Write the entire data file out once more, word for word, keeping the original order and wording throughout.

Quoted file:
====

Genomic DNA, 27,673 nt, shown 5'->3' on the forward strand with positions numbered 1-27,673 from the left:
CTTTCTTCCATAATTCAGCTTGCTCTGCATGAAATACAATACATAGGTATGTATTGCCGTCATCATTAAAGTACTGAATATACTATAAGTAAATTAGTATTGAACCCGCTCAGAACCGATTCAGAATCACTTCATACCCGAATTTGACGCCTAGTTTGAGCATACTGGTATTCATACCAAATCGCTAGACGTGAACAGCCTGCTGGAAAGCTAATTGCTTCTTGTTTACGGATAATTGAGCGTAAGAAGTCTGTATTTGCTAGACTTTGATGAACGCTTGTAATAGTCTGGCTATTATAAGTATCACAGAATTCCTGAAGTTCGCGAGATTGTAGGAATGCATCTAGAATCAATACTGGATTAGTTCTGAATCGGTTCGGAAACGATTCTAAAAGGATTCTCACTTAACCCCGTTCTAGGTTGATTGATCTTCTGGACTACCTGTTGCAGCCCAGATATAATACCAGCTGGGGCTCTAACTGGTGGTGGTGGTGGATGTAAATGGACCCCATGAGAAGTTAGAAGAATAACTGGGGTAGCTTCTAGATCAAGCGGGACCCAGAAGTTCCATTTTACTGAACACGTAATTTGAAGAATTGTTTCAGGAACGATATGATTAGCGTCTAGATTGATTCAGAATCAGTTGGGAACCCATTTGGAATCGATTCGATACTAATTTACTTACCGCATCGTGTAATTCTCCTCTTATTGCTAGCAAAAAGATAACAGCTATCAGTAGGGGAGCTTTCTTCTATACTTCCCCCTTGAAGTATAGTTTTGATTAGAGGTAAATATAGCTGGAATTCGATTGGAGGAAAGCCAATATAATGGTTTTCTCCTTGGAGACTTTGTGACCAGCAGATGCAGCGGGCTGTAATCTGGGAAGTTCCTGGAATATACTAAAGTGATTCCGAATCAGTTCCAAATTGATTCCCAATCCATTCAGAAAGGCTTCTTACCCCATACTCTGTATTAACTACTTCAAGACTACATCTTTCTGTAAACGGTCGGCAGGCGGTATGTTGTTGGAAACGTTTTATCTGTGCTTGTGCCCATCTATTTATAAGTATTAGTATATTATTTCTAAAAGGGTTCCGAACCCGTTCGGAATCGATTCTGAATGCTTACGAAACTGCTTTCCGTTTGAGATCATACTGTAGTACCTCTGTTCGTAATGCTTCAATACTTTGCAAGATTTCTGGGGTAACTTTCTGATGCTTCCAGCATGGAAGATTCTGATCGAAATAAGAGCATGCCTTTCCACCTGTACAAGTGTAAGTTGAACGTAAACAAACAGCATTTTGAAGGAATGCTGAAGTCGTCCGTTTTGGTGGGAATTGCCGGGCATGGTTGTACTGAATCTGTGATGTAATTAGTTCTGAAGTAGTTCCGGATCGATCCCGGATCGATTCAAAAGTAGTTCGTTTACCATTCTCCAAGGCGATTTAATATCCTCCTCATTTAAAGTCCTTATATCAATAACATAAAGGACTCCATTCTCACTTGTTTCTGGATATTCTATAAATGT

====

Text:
Genomic DNA, 27,673 nt, shown 5'->3' on the forward strand with positions numbered 1-27,673 from the left:
CTTTCTTCCATAATTCAGCTTGCTCTGCATGAAATACAATACATAGGTATGTATTGCCGTCATCATTAAAGTACTGAATATACTATAAGTAAATTAGTATTGAACCCGCTCAGAACCGATTCAGAATCACTTCATACCCGAATTTGACGCCTAGTTTGAGCATACTGGTATTCATACCAAATCGCTAGACGTGAACAGCCTGCTGGAAAGCTAATTGCTTCTTGTTTACGGATAATTGAGCGTAAGAAGTCTGTATTTGCTAGACTTTGATGAACGCTTGTAATAGTCTGGCTATTATAAGTATCACAGAATTCCTGAAGTTCGCGAGATTGTAGGAATGCATCTAGAATCAATACTGGATTAGTTCTGAATCGGTTCGGAAACGATTCTAAAAGGATTCTCACTTAACCCCGTTCTAGGTTGATTGATCTTCTGGACTACCTGTTGCAGCCCAGATATAATACCAGCTGGGGCTCTAACTGGTGGTGGTGGTGGATGTAAATGGACCCCATGAGAAGTTAGAAGAATAACTGGGGTAGCTTCTAGATCAAGCGGGACCCAGAAGTTCCATTTTACTGAACACGTAATTTGAAGAATTGTTTCAGGAACGATATGATTAGCGTCTAGATTGATTCAGAATCAGTTGGGAACCCATTTGGAATCGATTCGATACTAATTTACTTACCGCATCGTGTAATTCTCCTCTTATTGCTAGCAAAAAGATAACAGCTATCAGTAGGGGAGCTTTCTTCTATACTTCCCCCTTGAAGTATAGTTTTGATTAGAGGTAAATATAGCTGGAATTCGATTGGAGGAAAGCCAATATAATGGTTTTCTCCTTGGAGACTTTGTGACCAGCAGATGCAGCGGGCTGTAATCTGGGAAGTTCCTGGAATATACTAAAGTGATTCCGAATCAGTTCCAAATTGATTCCCAATCCATTCAGAAAGGCTTCTTACCCCATACTCTGTATTAACTACTTCAAGACTACATCTTTCTGTAAACGGTCGGCAGGCGGTATGTTGTTGGAAACGTTTTATCTGTGCTTGTGCCCATCTATTTATAAGTATTAGTATATTATTTCTAAAAGGGTTCCGAACCCGTTCGGAATCGATTCTGAATGCTTACGAAACTGCTTTCCGTTTGAGATCATACTGTAGTACCTCTGTTCGTAATGCTTCAATACTTTGCAAGATTTCTGGGGTAACTTTCTGATGCTTCCAGCATGGAAGATTCTGATCGAAATAAGAGCATGCCTTTCCACCTGTACAAGTGTAAGTTGAACGTAAACAAACAGCATTTTGAAGGAATGCTGAAGTCGTCCGTTTTGGTGGGAATTGCCGGGCATGGTTGTACTGAATCTGTGATGTAATTAGTTCTGAAGTAGTTCCGGATCGATCCCGGATCGATTCAAAAGTAGTTCGTTTACCATTCTCCAAGGCGATTTAATATCCTCCTCATTTAAAGTCCTTATATCAATAACATAAAGGACTCCATTCTCACTTGTTTCTGGATATTCTATAAATGT